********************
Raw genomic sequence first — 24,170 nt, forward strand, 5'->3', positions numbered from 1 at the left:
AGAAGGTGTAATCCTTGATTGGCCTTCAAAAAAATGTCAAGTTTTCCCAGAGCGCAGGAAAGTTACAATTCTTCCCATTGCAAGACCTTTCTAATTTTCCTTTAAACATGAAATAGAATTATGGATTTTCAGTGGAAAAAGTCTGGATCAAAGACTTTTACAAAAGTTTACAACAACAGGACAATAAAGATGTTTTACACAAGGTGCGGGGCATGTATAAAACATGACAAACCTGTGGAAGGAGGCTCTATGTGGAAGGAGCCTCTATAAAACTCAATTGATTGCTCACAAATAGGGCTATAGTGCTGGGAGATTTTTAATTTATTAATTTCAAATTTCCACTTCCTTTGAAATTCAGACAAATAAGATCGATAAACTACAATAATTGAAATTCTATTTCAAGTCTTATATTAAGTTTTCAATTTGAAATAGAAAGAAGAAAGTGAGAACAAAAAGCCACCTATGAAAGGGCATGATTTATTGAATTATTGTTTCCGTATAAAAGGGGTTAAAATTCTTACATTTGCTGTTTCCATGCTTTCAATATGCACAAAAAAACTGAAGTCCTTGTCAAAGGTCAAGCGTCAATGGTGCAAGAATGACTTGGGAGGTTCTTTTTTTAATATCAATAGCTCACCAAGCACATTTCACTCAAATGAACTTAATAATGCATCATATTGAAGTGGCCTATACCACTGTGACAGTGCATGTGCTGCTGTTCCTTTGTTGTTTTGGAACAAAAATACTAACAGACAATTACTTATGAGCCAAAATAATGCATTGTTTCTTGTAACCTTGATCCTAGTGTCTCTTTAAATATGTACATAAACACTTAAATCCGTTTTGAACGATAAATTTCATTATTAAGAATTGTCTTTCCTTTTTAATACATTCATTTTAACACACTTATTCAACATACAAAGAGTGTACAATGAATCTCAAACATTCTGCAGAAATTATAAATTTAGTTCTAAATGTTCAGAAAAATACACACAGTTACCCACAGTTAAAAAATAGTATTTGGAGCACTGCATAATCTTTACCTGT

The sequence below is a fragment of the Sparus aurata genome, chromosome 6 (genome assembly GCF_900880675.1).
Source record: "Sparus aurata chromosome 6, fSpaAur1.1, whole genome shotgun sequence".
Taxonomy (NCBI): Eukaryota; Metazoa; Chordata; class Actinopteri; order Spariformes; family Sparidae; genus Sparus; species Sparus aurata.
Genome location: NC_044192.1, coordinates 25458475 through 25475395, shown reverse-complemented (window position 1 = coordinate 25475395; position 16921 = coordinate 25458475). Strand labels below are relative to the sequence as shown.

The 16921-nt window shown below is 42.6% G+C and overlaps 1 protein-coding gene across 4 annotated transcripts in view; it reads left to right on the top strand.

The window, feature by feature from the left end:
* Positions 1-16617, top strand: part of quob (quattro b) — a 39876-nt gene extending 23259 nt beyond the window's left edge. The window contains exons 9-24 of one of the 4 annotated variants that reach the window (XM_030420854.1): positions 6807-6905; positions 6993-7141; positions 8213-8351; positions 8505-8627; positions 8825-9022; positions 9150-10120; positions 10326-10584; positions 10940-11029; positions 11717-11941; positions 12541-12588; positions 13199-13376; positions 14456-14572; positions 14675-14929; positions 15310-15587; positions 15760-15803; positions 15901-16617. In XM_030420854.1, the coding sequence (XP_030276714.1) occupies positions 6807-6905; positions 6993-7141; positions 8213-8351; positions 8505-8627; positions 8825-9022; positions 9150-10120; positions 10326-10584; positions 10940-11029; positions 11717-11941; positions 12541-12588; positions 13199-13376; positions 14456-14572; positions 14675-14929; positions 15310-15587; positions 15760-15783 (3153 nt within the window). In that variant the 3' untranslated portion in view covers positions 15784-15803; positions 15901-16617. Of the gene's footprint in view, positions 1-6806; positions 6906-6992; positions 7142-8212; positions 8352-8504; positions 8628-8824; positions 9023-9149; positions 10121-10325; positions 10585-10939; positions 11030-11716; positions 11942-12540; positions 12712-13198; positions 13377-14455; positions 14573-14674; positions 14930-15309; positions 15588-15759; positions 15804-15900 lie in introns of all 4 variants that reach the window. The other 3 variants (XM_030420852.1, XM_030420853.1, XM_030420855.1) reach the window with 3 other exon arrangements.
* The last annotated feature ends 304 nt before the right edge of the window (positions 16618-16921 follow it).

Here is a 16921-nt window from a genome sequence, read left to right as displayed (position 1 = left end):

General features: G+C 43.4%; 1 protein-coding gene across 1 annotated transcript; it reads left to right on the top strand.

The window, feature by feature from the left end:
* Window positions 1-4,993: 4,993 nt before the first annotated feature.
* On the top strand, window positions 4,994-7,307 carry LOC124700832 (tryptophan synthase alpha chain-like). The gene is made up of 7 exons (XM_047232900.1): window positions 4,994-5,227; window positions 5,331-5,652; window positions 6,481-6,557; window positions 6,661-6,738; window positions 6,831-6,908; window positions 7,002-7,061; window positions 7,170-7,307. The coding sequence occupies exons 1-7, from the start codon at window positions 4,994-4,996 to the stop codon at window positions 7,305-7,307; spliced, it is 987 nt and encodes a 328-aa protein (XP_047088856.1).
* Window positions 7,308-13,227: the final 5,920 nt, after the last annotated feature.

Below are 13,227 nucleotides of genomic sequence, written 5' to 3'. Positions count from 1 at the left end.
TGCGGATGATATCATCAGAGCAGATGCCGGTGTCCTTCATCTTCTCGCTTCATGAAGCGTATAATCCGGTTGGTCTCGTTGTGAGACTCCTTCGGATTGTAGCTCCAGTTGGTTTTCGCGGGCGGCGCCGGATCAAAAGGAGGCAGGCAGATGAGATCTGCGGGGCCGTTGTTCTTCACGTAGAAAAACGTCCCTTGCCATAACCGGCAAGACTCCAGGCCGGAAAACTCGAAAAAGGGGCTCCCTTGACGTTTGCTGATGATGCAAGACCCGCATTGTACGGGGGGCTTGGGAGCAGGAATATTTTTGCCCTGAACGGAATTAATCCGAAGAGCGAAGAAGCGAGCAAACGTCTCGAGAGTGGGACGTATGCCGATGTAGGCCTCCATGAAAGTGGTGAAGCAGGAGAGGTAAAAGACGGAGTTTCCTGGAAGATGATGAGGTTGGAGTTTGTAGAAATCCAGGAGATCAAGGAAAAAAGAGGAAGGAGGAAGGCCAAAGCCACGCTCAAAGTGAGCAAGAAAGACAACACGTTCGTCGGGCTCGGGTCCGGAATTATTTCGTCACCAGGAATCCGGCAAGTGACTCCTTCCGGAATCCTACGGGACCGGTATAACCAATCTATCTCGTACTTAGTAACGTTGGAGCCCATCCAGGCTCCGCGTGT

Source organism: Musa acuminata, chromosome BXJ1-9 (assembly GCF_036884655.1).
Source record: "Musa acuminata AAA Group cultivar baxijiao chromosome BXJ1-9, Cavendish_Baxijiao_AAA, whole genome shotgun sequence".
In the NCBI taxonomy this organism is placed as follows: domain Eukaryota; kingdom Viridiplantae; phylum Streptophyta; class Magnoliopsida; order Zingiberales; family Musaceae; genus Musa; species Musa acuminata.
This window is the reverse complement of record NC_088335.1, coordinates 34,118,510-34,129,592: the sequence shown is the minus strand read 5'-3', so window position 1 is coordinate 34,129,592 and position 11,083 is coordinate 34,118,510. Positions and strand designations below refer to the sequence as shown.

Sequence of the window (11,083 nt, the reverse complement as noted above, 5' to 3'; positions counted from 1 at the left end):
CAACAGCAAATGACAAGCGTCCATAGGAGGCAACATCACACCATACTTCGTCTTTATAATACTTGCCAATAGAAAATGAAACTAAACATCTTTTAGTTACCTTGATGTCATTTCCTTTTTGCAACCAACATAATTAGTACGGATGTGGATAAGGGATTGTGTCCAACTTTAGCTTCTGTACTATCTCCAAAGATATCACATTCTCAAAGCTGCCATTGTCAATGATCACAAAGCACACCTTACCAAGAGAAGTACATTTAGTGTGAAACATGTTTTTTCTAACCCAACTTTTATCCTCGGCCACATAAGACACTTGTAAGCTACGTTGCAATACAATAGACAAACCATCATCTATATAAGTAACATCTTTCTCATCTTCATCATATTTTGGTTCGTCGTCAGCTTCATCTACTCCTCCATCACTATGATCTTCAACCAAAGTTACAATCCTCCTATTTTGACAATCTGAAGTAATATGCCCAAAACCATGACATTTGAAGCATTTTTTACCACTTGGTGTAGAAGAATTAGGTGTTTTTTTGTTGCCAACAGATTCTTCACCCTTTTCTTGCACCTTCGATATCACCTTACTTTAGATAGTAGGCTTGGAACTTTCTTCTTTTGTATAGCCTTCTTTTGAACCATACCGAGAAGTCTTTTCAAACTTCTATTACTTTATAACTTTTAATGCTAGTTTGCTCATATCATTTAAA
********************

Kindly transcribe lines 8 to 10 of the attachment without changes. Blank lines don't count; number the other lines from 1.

The window, feature by feature from the left end:
* Positions 1-16617, top strand: part of quob (quattro b) — a 39876-nt gene extending 23259 nt beyond the window's left edge. The window contains exons 9-24 of one of the 4 annotated variants that reach the window (XM_030420854.1): positions 6807-6905; positions 6993-7141; positions 8213-8351; positions 8505-8627; positions 8825-9022; positions 9150-10120; positions 10326-10584; positions 10940-11029; positions 11717-11941; positions 12541-12588; positions 13199-13376; positions 14456-14572; positions 14675-14929; positions 15310-15587; positions 15760-15803; positions 15901-16617. In XM_030420854.1, the coding sequence (XP_030276714.1) occupies positions 6807-6905; positions 6993-7141; positions 8213-8351; positions 8505-8627; positions 8825-9022; positions 9150-10120; positions 10326-10584; positions 10940-11029; positions 11717-11941; positions 12541-12588; positions 13199-13376; positions 14456-14572; positions 14675-14929; positions 15310-15587; positions 15760-15783 (3153 nt within the window). In that variant the 3' untranslated portion in view covers positions 15784-15803; positions 15901-16617. Of the gene's footprint in view, positions 1-6806; positions 6906-6992; positions 7142-8212; positions 8352-8504; positions 8628-8824; positions 9023-9149; positions 10121-10325; positions 10585-10939; positions 11030-11716; positions 11942-12540; positions 12712-13198; positions 13377-14455; positions 14573-14674; positions 14930-15309; positions 15588-15759; positions 15804-15900 lie in introns of all 4 variants that reach the window. The other 3 variants (XM_030420852.1, XM_030420853.1, XM_030420855.1) reach the window with 3 other exon arrangements.
* The last annotated feature ends 304 nt before the right edge of the window (positions 16618-16921 follow it).